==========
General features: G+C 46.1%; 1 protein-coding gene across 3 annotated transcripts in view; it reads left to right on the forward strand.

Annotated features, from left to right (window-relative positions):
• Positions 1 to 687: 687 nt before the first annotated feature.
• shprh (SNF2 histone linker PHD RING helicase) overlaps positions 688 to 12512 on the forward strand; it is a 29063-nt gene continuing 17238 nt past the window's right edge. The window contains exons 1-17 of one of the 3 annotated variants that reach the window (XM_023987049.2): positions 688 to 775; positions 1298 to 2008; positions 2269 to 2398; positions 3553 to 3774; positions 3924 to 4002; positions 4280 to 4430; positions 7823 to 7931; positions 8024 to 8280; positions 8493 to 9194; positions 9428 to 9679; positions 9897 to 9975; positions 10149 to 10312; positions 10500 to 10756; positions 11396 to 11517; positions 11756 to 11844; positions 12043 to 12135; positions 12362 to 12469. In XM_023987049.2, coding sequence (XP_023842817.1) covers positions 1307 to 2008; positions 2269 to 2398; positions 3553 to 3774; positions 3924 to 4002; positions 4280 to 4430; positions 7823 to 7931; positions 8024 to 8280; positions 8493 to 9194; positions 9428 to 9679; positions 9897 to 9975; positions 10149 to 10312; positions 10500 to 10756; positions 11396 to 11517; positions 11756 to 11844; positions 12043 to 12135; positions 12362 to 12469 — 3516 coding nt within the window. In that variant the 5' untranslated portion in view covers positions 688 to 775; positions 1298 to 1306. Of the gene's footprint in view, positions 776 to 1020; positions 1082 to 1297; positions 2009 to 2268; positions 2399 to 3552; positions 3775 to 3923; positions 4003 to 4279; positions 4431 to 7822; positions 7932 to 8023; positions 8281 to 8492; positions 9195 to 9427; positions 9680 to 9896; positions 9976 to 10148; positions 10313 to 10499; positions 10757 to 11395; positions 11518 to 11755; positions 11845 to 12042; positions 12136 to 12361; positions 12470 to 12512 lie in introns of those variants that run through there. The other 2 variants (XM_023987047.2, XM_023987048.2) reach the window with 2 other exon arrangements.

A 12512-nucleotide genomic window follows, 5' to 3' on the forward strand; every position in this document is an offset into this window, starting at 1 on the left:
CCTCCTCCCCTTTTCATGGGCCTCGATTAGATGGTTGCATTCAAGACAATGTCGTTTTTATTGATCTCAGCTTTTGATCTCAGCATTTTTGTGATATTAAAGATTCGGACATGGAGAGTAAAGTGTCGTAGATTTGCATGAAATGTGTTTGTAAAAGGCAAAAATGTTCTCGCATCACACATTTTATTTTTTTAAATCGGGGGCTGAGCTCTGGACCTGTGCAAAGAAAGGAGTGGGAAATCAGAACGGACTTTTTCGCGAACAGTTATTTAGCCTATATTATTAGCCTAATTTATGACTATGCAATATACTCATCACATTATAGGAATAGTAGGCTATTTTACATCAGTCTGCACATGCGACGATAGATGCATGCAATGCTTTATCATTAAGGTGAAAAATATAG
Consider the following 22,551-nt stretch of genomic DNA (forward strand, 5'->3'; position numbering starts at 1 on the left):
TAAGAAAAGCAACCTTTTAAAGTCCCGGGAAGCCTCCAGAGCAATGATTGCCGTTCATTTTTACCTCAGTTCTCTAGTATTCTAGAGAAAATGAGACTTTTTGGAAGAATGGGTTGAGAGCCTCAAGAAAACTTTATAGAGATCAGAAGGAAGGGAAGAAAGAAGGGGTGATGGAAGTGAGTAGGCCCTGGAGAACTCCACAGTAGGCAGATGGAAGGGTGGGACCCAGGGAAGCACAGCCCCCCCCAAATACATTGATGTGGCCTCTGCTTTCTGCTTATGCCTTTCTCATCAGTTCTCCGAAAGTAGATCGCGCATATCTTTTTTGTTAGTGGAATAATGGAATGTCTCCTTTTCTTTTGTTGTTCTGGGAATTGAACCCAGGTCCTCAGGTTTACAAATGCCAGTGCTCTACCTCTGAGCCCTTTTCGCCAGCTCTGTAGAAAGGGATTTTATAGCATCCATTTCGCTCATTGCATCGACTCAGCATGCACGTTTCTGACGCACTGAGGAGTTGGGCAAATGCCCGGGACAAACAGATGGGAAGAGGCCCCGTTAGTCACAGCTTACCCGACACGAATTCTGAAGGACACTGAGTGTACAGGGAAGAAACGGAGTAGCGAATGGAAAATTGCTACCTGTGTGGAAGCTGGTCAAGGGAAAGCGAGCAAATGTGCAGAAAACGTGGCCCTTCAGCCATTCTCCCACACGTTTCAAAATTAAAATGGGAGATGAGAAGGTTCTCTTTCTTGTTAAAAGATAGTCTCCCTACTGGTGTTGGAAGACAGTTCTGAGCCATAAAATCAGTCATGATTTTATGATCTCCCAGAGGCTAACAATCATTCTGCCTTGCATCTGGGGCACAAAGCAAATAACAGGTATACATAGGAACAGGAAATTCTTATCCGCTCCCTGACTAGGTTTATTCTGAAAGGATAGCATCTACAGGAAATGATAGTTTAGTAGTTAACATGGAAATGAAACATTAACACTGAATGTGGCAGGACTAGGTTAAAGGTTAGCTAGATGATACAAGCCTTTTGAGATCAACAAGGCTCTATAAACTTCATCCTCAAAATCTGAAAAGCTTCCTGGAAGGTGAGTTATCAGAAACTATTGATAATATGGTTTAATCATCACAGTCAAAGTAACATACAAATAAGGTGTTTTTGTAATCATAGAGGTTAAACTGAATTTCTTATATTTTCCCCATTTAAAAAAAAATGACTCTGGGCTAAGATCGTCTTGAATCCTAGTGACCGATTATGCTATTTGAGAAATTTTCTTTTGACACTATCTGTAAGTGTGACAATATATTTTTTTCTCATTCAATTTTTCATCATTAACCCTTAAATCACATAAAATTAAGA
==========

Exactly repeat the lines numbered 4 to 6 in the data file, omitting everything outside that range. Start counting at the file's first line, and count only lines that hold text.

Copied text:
• shprh (SNF2 histone linker PHD RING helicase) overlaps positions 688 to 12512 on the forward strand; it is a 29063-nt gene continuing 17238 nt past the window's right edge. The window contains exons 1-17 of one of the 3 annotated variants that reach the window (XM_023987049.2): positions 688 to 775; positions 1298 to 2008; positions 2269 to 2398; positions 3553 to 3774; positions 3924 to 4002; positions 4280 to 4430; positions 7823 to 7931; positions 8024 to 8280; positions 8493 to 9194; positions 9428 to 9679; positions 9897 to 9975; positions 10149 to 10312; positions 10500 to 10756; positions 11396 to 11517; positions 11756 to 11844; positions 12043 to 12135; positions 12362 to 12469. In XM_023987049.2, coding sequence (XP_023842817.1) covers positions 1307 to 2008; positions 2269 to 2398; positions 3553 to 3774; positions 3924 to 4002; positions 4280 to 4430; positions 7823 to 7931; positions 8024 to 8280; positions 8493 to 9194; positions 9428 to 9679; positions 9897 to 9975; positions 10149 to 10312; positions 10500 to 10756; positions 11396 to 11517; positions 11756 to 11844; positions 12043 to 12135; positions 12362 to 12469 — 3516 coding nt within the window. In that variant the 5' untranslated portion in view covers positions 688 to 775; positions 1298 to 1306. Of the gene's footprint in view, positions 776 to 1020; positions 1082 to 1297; positions 2009 to 2268; positions 2399 to 3552; positions 3775 to 3923; positions 4003 to 4279; positions 4431 to 7822; positions 7932 to 8023; positions 8281 to 8492; positions 9195 to 9427; positions 9680 to 9896; positions 9976 to 10148; positions 10313 to 10499; positions 10757 to 11395; positions 11518 to 11755; positions 11845 to 12042; positions 12136 to 12361; positions 12470 to 12512 lie in introns of those variants that run through there. The other 2 variants (XM_023987047.2, XM_023987048.2) reach the window with 2 other exon arrangements.

A 12512-nucleotide genomic window follows, 5' to 3' on the forward strand; every position in this document is an offset into this window, starting at 1 on the left:
CCTCCTCCCCTTTTCATGGGCCTCGATTAGATGGTTGCATTCAAGACAATGTCGTTTTTATTGATCTCAGCTTTTGATCTCAGCATTTTTGTGATATTAAAGATTCGGACATGGAGAGTAAAGTGTCGTAGATTTGCATGAAATGTGTTTGTAAAAGGCAAAAATGTTCTCGCATCACACATTTTATTTTTTTAAATCGGGGGCTGAGCTCTGGACCTGTGCAAAGAAAGGAGTGGGAAATCAGAACGGACTTTTTCGCGAACAGTTATTTAGCCTATATTATTAGCCTAATTTATGACTATGCAATATACTCATCACATTATAGGAATAGTAGGCTATTTTACATCAGTCTGCACATGCGACGATAGATGCATGCAATGCTTTATCATTAAGGTGAAAAATATAG